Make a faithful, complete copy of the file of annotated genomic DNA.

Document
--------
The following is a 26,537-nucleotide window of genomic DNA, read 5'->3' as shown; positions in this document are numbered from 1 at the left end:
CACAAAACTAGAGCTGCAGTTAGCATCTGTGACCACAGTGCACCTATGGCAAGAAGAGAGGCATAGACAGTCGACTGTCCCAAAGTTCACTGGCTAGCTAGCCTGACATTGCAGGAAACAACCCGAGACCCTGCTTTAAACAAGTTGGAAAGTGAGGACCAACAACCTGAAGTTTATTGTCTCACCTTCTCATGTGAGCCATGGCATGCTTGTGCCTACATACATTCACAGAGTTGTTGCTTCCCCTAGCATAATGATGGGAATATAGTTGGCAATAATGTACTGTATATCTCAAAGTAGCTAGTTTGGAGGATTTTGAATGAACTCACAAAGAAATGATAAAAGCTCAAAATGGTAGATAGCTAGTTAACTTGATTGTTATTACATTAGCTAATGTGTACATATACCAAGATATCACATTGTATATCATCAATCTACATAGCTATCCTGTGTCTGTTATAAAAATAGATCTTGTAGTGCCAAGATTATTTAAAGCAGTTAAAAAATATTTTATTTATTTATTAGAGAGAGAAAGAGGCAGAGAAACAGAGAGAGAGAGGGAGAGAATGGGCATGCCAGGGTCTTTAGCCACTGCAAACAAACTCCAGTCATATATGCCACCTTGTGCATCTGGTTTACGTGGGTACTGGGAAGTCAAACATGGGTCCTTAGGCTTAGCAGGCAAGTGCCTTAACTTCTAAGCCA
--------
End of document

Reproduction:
The following is a 26,537-nucleotide window of genomic DNA, read 5'->3' as shown; positions in this document are numbered from 1 at the left end:
CACAAAACTAGAGCTGCAGTTAGCATCTGTGACCACAGTGCACCTATGGCAAGAAGAGAGGCATAGACAGTCGACTGTCCCAAAGTTCACTGGCTAGCTAGCCTGACATTGCAGGAAACAACCCGAGACCCTGCTTTAAACAAGTTGGAAAGTGAGGACCAACAACCTGAAGTTTATTGTCTCACCTTCTCATGTGAGCCATGGCATGCTTGTGCCTACATACATTCACAGAGTTGTTGCTTCCCCTAGCATAATGATGGGAATATAGTTGGCAATAATGTACTGTATATCTCAAAGTAGCTAGTTTGGAGGATTTTGAATGAACTCACAAAGAAATGATAAAAGCTCAAAATGGTAGATAGCTAGTTAACTTGATTGTTATTACATTAGCTAATGTGTACATATACCAAGATATCACATTGTATATCATCAATCTACATAGCTATCCTGTGTCTGTTATAAAAATAGATCTTGTAGTGCCAAGATTATTTAAAGCAGTTAAAAAATATTTTATTTATTTATTAGAGAGAGAAAGAGGCAGAGAAACAGAGAGAGAGAGGGAGAGAATGGGCATGCCAGGGTCTTTAGCCACTGCAAACAAACTCCAGTCATATATGCCACCTTGTGCATCTGGTTTACGTGGGTACTGGGAAGTCAAACATGGGTCCTTAGGCTTAGCAGGCAAGTGCCTTAACTTCTAAGCCA